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Have you been enjoying our 2020 A to Z Challenge series on Ancestry and Family History? With only 2 posts left for the year – I wanted to share how I was able to research and discover my YOUNG ancestors’ movements, friendships, and medical history.
Remember how I shared about the FREE NYS Historic Newspapers site? In today’s post, we will go through the newspapers looking for my ancestors, specifically Oliver and Julia Young, their son Nelson Young and his wife Ella Jane Maxson.
For today’s purposes, I decided to search:
“Oliver Young” from 1890 to 1960 in Saint Lawrence County.
Not My Oliver Young
Sorting the search results by date, the first 3 articles ranging from March 15th to 21st of 1890 told me that Oliver Young bought 75 acres of land for $5,000 to open The Merrill House.
Knowing that my 3rd great-grandfather was a farmer and that he did not have a daughter named Marjorie, I was able to discern that this Oliver Young was NOT the same as my relation.
For kicks though – I checked and according to the Inflation Calculator (Free), $144,037.82 would have been the 2019 equivalent to the asking price.
Playing Detective – Is that MY Oliver Young?
The next few articles I found were about a man named Oliver Young who fell in front of A.B. Cutting’s Store in Ogdensburg. The first few articles did not mention much more about the man but I struck gold when I found the 22 May 1890 edition of “The Ogdensburg Advance and St. Lawrence Weekly Democrat” that spoke of the man being from Hammond (!) and currently residing in Gouverneur (!).
Could this be my great uncle Oliver Young who died in St. Lawrence County in June 1890??
A continued search came up with more goldmine – a 3 June 1890 article from “The Ogdensburg Journal”:
I learned that my great uncle had been working in the Gouverneur Tale Mines.
According to this notice, there was no mention of the accident but only mention that he was “taken sick a few days ago”.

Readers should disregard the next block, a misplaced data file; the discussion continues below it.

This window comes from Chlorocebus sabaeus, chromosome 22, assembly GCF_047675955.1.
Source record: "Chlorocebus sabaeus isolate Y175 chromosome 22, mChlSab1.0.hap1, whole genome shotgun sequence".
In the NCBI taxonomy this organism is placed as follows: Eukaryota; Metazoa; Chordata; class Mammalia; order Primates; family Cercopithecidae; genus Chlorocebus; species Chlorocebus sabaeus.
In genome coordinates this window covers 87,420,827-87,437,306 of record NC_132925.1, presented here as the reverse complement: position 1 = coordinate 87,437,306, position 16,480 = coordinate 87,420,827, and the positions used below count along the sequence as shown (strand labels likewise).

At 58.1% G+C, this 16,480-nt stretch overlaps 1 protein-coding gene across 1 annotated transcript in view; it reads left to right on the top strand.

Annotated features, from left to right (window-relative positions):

So my hunt continues…
In the June 05, 1890 edition of “The Ogdensburg Advance and St. Lawrence Weekly Democrat“, a brief line has been added to the notice saying
“Oliver was an industrious and respectable young man.”
Sadly I was never able to find an official obituary for Oliver Young Jr. but given the dates and fact that the 22 May 1890 article mentions Oliver “fell into a fainting fit”, it seems highly likely that this is in fact, my 2nd great-uncle.
Be Ready with Specific Dates
After finding the trove of articles about Oliver Young Jr., I seemed to find myself in a desert w/o any luck. So I tweaked my search query and said I only wanted articles from 1909-1910 because that’s when both Oliver and his wife Julia had passed away.
And I hit another gold mine! the first article to pop up was “The Ogdensburg Journal” from 14 April 1909.
Not only do we get the death announcement but we also get to hear that “The Sugar Party” had been postponed due to his illness.
In this same search, I found an article in “The Ogdensburg Journal” from 30 August 1910 announcing the death of Mrs. O Young.
In the obituaries, we were able to confirm so many details such as –
who were his/her children and their married names and their hometowns?
what was his/her illness caused by?
where was (s)he born?
when was (s)he united in marriage?
wife’s maiden name?
siblings’ names and hometowns?
and so much more!
Tips for Researching Newspapers
Often times even though the name is in the article, it will not be highlighted by the automated computer system. Your eyes will do a much better job researching the articles for tidbits about your ancestors.
If you are looking for a specific event – such as a birth announcement, wedding announcement, death announcement, best to try and look them up by date.
If your ancestors’ names are common such as “Oliver Young” and include words such as “young” that could be used in commonplace sentences, consider looking for articles where the search terms have been highlighted next to each other. There’s a higher likelihood that you will find your ancestor is mentioned.
Also, if you see a long list with several highlighted words scattered throughout — there’s a chance it’s a business directory or student list.
Is your ancestor a farmer? or a proprietor of a bar? Consider using a keyword such as “farm” or “proprietor” along with your ancestors’ name in the search.
Try to use as few words as possible in your search – avoiding common words such as “and” or “is”.
Lastly, if your ancestor lived in a smaller town – don’t narrow your search by the town but try by county (eg. Saint Lawrence).
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What was the most interesting article you’ve uncovered about your family?